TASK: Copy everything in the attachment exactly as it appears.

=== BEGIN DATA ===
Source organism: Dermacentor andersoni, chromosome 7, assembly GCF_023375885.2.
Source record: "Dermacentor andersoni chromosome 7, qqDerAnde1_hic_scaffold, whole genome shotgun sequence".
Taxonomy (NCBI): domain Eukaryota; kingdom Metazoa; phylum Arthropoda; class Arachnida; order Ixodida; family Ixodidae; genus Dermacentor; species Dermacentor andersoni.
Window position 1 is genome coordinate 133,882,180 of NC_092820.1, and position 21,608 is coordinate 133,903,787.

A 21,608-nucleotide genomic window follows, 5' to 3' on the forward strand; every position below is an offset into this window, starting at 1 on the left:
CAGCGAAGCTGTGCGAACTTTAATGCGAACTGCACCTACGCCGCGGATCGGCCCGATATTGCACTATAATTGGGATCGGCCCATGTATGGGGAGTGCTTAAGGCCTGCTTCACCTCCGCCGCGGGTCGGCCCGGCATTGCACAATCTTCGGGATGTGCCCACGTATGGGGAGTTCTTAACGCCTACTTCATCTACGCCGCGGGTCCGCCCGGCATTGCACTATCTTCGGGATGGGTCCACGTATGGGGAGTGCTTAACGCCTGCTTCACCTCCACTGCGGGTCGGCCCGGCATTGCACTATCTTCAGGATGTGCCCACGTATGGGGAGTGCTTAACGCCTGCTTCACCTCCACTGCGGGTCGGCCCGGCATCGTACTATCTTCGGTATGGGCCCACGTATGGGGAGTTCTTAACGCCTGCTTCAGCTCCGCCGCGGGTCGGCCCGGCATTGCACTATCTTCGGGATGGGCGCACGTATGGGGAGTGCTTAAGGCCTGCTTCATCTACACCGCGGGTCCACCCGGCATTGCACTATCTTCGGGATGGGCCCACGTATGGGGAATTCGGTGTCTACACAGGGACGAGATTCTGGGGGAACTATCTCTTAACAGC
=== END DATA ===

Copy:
Source organism: Dermacentor andersoni, chromosome 7, assembly GCF_023375885.2.
Source record: "Dermacentor andersoni chromosome 7, qqDerAnde1_hic_scaffold, whole genome shotgun sequence".
Taxonomy (NCBI): domain Eukaryota; kingdom Metazoa; phylum Arthropoda; class Arachnida; order Ixodida; family Ixodidae; genus Dermacentor; species Dermacentor andersoni.
Window position 1 is genome coordinate 133,882,180 of NC_092820.1, and position 21,608 is coordinate 133,903,787.

A 21,608-nucleotide genomic window follows, 5' to 3' on the forward strand; every position below is an offset into this window, starting at 1 on the left:
CAGCGAAGCTGTGCGAACTTTAATGCGAACTGCACCTACGCCGCGGATCGGCCCGATATTGCACTATAATTGGGATCGGCCCATGTATGGGGAGTGCTTAAGGCCTGCTTCACCTCCGCCGCGGGTCGGCCCGGCATTGCACAATCTTCGGGATGTGCCCACGTATGGGGAGTTCTTAACGCCTACTTCATCTACGCCGCGGGTCCGCCCGGCATTGCACTATCTTCGGGATGGGTCCACGTATGGGGAGTGCTTAACGCCTGCTTCACCTCCACTGCGGGTCGGCCCGGCATTGCACTATCTTCAGGATGTGCCCACGTATGGGGAGTGCTTAACGCCTGCTTCACCTCCACTGCGGGTCGGCCCGGCATCGTACTATCTTCGGTATGGGCCCACGTATGGGGAGTTCTTAACGCCTGCTTCAGCTCCGCCGCGGGTCGGCCCGGCATTGCACTATCTTCGGGATGGGCGCACGTATGGGGAGTGCTTAAGGCCTGCTTCATCTACACCGCGGGTCCACCCGGCATTGCACTATCTTCGGGATGGGCCCACGTATGGGGAATTCGGTGTCTACACAGGGACGAGATTCTGGGGGAACTATCTCTTAACAGC